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Current Psychology

, Volume 38, Issue 2, pp 367–375 | Cite as

The Bifactor Model of the Junior Metacognitive Awareness Inventory (Jr. MAI)

  • Hoi Kwan NingEmail author
Article
  • 181 Downloads

Abstract

Few self-report measures actually exist that were designed to assess school-aged children’s metacognition. This study examined the factor structure and validity of the Junior Metacognitive Awareness Inventory (Jr. MAI; Sperling et al. Contemporary Educational Psychology, 27, 51–79, 2002) in a sample of primary school children from Singapore. A bifactor model which includes one general factor of metacognition and two uncorrelated knowledge and regulation of cognition group factors yielded the best fit to the data. The general factor of metacognition was found to have high internal consistency and accounted for a greater amount of variance than the two specific factors of knowledge and regulation of cognition. Multigroup analyses offered empirical evidence for the measurement invariance of the bifactor model across gender and ethnic groups. The criterion validity of the model was also demonstrated by significant predictive associations with measures of learning strategies and mathematics achievement. These results provided initial support for the validity and reliability of the Jr. MAI for use with children in the Asian setting. The implications of the findings for future metacognitive research and assessment among children are discussed.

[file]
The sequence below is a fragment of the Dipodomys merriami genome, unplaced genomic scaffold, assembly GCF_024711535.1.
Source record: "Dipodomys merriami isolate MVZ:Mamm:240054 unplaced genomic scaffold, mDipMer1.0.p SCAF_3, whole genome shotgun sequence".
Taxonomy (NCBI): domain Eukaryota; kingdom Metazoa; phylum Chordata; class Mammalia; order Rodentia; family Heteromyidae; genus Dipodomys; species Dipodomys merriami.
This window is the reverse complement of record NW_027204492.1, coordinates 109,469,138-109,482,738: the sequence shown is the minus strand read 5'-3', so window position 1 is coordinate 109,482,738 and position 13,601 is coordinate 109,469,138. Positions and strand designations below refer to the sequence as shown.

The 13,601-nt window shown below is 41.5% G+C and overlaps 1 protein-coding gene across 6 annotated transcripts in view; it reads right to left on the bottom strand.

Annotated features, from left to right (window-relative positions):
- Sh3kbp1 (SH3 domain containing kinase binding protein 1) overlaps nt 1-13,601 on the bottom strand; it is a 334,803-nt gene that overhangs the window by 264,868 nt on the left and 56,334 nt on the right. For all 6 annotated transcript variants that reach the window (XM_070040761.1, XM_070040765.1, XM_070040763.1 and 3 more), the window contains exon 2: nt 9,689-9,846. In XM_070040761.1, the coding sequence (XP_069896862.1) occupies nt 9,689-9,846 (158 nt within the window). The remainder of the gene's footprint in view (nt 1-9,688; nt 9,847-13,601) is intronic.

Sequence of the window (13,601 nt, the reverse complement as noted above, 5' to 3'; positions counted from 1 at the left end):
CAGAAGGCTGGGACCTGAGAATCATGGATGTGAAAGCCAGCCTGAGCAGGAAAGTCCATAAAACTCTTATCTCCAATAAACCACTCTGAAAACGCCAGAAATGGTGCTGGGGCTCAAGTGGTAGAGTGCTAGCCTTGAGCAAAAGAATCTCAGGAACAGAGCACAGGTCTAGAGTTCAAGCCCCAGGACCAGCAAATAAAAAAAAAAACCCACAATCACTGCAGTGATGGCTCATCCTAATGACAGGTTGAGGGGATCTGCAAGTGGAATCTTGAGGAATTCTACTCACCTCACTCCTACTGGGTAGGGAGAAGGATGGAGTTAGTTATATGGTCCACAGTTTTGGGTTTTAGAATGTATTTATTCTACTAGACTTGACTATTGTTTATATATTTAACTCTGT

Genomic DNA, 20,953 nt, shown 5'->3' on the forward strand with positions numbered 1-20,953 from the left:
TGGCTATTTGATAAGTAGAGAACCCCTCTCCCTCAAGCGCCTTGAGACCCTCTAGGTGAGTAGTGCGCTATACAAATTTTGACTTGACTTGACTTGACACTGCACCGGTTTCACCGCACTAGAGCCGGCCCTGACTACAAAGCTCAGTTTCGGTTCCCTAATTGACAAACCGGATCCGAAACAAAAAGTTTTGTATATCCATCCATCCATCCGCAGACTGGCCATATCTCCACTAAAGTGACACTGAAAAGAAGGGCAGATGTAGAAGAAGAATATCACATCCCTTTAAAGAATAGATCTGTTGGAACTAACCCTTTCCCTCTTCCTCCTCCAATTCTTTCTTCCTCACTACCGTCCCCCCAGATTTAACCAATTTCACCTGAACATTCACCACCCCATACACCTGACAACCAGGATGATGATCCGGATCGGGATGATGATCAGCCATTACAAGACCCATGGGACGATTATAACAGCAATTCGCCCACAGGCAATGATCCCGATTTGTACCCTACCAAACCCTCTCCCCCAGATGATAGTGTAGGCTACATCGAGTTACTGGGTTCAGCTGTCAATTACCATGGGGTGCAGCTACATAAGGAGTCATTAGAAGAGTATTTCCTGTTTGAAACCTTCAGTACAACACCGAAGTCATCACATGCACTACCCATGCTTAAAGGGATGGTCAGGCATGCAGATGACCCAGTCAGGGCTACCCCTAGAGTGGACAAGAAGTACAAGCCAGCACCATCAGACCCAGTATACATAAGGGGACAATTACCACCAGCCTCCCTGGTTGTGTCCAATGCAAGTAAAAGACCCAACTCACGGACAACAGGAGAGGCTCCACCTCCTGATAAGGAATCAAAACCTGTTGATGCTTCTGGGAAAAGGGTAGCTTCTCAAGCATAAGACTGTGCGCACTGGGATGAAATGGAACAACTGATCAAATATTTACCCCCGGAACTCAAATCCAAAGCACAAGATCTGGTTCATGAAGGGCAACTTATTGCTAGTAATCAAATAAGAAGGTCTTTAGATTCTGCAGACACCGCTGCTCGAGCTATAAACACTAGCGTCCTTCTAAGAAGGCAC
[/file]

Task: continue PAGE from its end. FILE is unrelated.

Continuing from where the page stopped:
Keywords

Metacognition Bifactor modeling Confirmatory factor analysis Measurement invariance 

Notes

Acknowledgements

The author would like to thank Professor David Hogan for allowing us to use the mathematics achievement test items from the Core 2 Research Programme.

Compliance with Ethical Standards

Funding

This study was funded by the Office of Education Research, National Institute of Education, Nanyang Technological University, Singapore (OER 38/12 NHK).

Conflict of Interest

Hoi Kwan Ning declares that she has no conflict of interest.

Ethical Approval

All procedures performed in this study involving human participants were in accordance with the ethical standards of the institutional and/or national research committee and with the 1964 Helsinki declaration and its later amendments or comparable ethical standards.

Informed Consent

Informed consent was obtained from all individual participants included in the study.

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Copyright information

© Springer Science+Business Media New York 2017

Authors and Affiliations

  1. 1.National Institute of EducationNanyang Technological UniversitySingaporeSingapore

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